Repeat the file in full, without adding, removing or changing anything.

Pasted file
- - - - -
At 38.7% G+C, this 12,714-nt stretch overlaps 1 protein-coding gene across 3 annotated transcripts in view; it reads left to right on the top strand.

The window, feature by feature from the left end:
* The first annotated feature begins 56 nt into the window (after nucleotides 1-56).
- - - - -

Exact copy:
At 38.7% G+C, this 12,714-nt stretch overlaps 1 protein-coding gene across 3 annotated transcripts in view; it reads left to right on the top strand.

The window, feature by feature from the left end:
* The first annotated feature begins 56 nt into the window (after nucleotides 1-56).